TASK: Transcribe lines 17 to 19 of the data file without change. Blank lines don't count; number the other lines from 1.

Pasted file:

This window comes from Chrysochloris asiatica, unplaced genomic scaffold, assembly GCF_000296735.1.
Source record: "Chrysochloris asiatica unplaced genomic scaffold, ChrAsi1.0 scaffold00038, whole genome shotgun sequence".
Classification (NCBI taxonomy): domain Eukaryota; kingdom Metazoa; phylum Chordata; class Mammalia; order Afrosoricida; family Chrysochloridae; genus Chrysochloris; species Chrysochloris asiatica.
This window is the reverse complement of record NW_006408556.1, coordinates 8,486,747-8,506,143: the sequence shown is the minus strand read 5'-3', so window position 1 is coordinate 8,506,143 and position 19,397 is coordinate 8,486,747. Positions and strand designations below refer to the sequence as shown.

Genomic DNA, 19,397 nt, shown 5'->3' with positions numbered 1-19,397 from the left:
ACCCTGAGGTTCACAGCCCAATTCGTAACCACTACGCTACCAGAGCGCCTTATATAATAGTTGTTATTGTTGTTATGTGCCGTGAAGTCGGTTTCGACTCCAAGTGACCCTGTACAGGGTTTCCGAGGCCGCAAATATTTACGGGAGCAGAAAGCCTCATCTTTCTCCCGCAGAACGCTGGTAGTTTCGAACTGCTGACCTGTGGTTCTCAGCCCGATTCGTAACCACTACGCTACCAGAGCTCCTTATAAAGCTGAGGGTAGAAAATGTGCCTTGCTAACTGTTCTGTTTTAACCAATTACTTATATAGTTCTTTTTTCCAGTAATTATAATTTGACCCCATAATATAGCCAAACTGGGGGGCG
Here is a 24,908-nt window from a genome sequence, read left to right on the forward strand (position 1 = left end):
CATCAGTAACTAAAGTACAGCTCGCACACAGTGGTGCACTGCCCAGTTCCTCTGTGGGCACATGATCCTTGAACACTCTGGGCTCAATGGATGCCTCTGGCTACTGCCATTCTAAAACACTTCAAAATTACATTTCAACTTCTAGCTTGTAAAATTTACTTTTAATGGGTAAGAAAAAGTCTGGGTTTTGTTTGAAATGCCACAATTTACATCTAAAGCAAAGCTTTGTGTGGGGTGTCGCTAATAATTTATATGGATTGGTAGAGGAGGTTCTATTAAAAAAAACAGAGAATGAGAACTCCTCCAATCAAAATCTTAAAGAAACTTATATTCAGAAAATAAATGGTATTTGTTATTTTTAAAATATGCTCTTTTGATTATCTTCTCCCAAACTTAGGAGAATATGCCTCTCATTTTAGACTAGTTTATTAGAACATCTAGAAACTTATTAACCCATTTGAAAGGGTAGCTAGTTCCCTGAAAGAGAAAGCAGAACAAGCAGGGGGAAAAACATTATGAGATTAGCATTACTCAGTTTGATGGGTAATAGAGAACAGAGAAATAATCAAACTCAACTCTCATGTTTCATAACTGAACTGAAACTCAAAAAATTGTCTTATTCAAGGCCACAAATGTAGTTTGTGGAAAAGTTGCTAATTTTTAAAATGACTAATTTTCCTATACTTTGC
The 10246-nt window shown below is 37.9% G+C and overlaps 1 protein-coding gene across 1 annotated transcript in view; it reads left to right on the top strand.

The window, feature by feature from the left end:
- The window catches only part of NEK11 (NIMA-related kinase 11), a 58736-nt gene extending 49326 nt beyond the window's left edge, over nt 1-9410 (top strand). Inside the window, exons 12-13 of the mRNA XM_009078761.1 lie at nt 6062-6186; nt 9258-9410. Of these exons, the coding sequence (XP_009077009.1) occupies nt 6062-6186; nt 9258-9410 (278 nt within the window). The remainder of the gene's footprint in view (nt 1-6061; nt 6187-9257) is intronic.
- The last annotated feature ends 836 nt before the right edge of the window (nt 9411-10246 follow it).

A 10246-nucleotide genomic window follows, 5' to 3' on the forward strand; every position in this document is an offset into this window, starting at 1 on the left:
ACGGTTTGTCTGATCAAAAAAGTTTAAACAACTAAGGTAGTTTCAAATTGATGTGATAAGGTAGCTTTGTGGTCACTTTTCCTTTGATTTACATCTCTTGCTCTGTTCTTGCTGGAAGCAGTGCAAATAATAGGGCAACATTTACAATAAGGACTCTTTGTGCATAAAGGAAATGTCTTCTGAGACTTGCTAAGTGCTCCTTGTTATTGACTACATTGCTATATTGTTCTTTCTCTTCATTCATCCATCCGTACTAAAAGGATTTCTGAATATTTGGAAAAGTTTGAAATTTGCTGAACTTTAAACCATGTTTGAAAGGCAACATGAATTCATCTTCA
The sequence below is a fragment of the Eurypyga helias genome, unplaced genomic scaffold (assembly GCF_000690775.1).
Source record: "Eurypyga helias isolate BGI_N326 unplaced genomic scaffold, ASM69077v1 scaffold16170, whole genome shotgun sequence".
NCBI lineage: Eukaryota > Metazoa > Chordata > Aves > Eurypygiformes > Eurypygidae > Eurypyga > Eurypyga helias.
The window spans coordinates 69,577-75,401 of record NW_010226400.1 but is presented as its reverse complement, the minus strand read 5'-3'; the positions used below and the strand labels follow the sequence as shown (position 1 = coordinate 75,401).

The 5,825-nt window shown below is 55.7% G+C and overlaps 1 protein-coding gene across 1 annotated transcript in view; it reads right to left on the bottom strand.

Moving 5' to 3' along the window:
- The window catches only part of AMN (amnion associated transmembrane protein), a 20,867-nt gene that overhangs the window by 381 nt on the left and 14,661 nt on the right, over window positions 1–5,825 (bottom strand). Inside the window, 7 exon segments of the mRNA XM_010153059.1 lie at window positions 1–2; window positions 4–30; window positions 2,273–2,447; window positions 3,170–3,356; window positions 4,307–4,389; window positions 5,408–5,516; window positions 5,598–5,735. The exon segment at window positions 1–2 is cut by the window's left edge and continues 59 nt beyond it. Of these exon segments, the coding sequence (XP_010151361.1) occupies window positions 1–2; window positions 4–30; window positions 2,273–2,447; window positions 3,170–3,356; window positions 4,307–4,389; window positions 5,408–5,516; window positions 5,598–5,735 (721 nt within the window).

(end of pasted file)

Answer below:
NCBI lineage: Eukaryota > Metazoa > Chordata > Aves > Eurypygiformes > Eurypygidae > Eurypyga > Eurypyga helias.
The window spans coordinates 69,577-75,401 of record NW_010226400.1 but is presented as its reverse complement, the minus strand read 5'-3'; the positions used below and the strand labels follow the sequence as shown (position 1 = coordinate 75,401).

The 5,825-nt window shown below is 55.7% G+C and overlaps 1 protein-coding gene across 1 annotated transcript in view; it reads right to left on the bottom strand.